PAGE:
The Vivisectionist of Nob Hill

New Orleans broke my heart. So did Utah.

I’m the son of both and neither.

All these places break boys’ hearts.

Send them crying to their rooms on Sutter.

When I was young my dad collected frogs.

He dissected them. Kept them in glass jars.

Pressed quarters in my palm to love me.

The frogs stared at the world, unblinking.

I walked to town in roadwork season.

Smelled the bitumen and gripped the coins.

Love was the soft road leading from my father’s den.

I’m older now and I preserve things too.

Here’s the glass. Crystal’s my formaldehyde.

Tonight a man will come and kneel before me.

I’ll push his head back, trace his throat, and kiss him.

Then I’ll take the straightedge from my chest.

The scalpel stolen from the box below the frogs.

I will cut him open. Save him from New Orleans.

And Utah. The fog swirling outside the window.


by Graham Coppin


The Last Quarter

            (a Tom Waits kind of drunk poem for

            a poet friend who calls himself Moonface)


Sing Motherfucker!  …Sing!

Like Moonface in the dark, in the cold,

‘cause that Jack’s off the track

he ain’t never coming back


…he had his long-johns on.


Nah, funerals ain’t funny,

but ya gotta laugh,

‘cause he ain’t had nothing from nobody

‘cept Sally once, or maybe Sue–

there’s two women with wishes

for more than the dishes

that just got old

cold Moonface


…with his long-johns on


Yeah, Sing Motherfucker!  Sing!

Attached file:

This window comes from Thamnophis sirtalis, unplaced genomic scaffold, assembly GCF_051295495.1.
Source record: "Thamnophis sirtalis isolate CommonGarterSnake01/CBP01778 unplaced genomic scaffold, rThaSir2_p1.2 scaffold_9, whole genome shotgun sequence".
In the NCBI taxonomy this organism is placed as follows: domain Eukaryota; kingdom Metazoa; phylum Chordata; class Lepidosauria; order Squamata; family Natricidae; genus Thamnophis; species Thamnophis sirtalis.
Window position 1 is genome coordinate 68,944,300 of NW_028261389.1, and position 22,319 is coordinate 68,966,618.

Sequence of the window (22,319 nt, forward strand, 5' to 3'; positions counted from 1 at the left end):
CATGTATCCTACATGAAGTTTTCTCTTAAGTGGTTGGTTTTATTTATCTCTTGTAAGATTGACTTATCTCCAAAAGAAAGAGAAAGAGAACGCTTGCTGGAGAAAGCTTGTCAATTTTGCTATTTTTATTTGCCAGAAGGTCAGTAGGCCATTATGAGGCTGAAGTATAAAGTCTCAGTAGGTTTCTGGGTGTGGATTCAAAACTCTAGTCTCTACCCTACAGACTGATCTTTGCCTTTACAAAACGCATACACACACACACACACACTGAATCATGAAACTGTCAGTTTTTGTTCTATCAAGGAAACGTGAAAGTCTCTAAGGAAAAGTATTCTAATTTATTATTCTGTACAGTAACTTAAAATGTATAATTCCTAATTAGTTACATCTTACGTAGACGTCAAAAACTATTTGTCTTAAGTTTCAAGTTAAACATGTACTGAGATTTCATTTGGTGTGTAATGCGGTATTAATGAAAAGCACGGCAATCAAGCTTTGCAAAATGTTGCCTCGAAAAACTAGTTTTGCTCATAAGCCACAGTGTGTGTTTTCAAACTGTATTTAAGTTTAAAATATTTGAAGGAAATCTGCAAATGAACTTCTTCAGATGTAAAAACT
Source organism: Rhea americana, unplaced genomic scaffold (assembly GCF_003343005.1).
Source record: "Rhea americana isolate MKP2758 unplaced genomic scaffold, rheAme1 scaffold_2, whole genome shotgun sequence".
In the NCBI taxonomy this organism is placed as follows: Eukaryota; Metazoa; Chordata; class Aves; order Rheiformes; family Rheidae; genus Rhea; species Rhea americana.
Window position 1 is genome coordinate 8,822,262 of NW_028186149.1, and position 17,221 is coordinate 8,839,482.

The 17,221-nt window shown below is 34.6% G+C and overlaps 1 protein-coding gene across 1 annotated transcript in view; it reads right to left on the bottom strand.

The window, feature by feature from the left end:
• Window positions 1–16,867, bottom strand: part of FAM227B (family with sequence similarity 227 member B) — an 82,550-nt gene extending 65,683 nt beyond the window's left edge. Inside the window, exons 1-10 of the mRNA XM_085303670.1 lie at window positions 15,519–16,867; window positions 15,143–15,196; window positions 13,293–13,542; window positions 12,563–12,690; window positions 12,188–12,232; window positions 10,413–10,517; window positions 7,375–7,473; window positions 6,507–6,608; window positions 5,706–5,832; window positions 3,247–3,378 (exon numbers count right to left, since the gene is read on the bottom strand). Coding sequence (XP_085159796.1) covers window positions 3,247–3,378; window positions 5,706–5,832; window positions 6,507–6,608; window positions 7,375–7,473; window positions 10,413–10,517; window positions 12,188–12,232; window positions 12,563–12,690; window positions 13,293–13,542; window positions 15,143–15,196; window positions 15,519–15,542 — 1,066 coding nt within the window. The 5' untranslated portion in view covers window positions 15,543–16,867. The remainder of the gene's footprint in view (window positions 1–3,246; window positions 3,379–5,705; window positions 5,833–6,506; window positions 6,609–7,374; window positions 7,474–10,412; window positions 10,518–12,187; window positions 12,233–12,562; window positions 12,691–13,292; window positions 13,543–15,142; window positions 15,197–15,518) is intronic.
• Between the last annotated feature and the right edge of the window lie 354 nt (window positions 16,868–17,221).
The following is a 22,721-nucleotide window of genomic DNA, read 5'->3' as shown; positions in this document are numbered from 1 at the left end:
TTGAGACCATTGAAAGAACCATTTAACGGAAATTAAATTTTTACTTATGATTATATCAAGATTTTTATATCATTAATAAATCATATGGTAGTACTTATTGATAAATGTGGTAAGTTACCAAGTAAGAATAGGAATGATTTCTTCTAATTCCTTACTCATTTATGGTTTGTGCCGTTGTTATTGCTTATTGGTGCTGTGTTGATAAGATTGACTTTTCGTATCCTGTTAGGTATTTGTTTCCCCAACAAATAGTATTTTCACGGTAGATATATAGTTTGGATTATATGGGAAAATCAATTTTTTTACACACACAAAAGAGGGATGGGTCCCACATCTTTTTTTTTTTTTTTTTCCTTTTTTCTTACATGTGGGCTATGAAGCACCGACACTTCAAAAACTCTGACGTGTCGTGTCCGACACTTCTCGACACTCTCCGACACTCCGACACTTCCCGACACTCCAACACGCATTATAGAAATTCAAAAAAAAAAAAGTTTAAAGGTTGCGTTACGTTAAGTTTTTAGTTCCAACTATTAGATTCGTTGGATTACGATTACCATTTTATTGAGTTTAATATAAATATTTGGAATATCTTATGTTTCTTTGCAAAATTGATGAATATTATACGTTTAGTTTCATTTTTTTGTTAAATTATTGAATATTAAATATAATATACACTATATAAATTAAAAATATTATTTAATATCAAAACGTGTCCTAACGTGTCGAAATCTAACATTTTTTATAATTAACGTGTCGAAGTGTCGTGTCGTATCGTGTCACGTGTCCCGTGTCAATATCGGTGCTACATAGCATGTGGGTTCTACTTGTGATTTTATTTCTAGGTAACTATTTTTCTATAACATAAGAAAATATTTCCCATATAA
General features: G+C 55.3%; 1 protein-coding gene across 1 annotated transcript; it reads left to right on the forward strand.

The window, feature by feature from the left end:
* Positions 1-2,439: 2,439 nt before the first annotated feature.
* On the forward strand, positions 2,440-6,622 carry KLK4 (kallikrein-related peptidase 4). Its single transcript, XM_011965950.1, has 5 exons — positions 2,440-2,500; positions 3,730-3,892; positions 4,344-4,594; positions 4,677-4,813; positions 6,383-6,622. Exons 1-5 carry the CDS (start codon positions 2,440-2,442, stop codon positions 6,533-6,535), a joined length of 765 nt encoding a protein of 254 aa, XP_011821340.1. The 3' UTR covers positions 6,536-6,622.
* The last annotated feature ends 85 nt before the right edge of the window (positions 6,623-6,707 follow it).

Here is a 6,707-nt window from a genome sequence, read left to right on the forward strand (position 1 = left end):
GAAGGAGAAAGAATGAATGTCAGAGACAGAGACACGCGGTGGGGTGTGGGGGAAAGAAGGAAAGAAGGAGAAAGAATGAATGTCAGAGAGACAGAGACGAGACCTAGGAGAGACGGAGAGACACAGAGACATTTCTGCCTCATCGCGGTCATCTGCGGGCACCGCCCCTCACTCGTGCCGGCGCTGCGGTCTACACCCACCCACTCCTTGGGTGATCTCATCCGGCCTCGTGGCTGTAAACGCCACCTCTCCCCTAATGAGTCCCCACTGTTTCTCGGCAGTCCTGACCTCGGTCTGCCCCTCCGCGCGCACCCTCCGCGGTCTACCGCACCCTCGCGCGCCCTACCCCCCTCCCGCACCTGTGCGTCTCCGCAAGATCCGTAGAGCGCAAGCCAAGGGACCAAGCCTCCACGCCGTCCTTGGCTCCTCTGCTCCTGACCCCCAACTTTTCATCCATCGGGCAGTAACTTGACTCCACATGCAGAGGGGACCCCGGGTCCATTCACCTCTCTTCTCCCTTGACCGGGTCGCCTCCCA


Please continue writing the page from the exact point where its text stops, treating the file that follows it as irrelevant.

–like the devil saying he’s sorry

after all these years

‘cause that Jack’s off the track

he ain’t never coming back


…he had his long-johns on.


by William Waters 


William Waters is an associate professor, associate chair, and director of composition in the Department of English at the University of Houston Downtown. Along with Sonja Foss, he is coauthor of Destination Dissertation: A Traveler’s Guide to a Done Dissertation. His research and teaching interests are in writing theory and practice, the history of the English language, linguistics, and modern grammar.


Fragile girl; the delicate grass-blade’s dewily soft sheen

trances me, sends me into a liquid dream or reverie;

Novitius symbolum of I, the belfry, and you-

Great bell for the angelus, siphoning to my growerly

Every furrow and bone of the sphere’s celestial

stars; Belle’s water; “indicator of the reborn sun:”

The radiant pavonids of your eyes; you pull my dreams

Right from my throat, bestowing to my crown the gift;

Traumas eclipsed by divine ascendening frequencies

Of autotelically-wide, shy- blue translucent eyes,

Eyes I recognize to be just as true and soft as those

Of Hazel: sheathed in her bright robes, inscribing me

In rainbow body and jewels, dispelling samsara. Great

Mahayana vehicle; sweet recalling dreams


by Matthew Scott Bartlett

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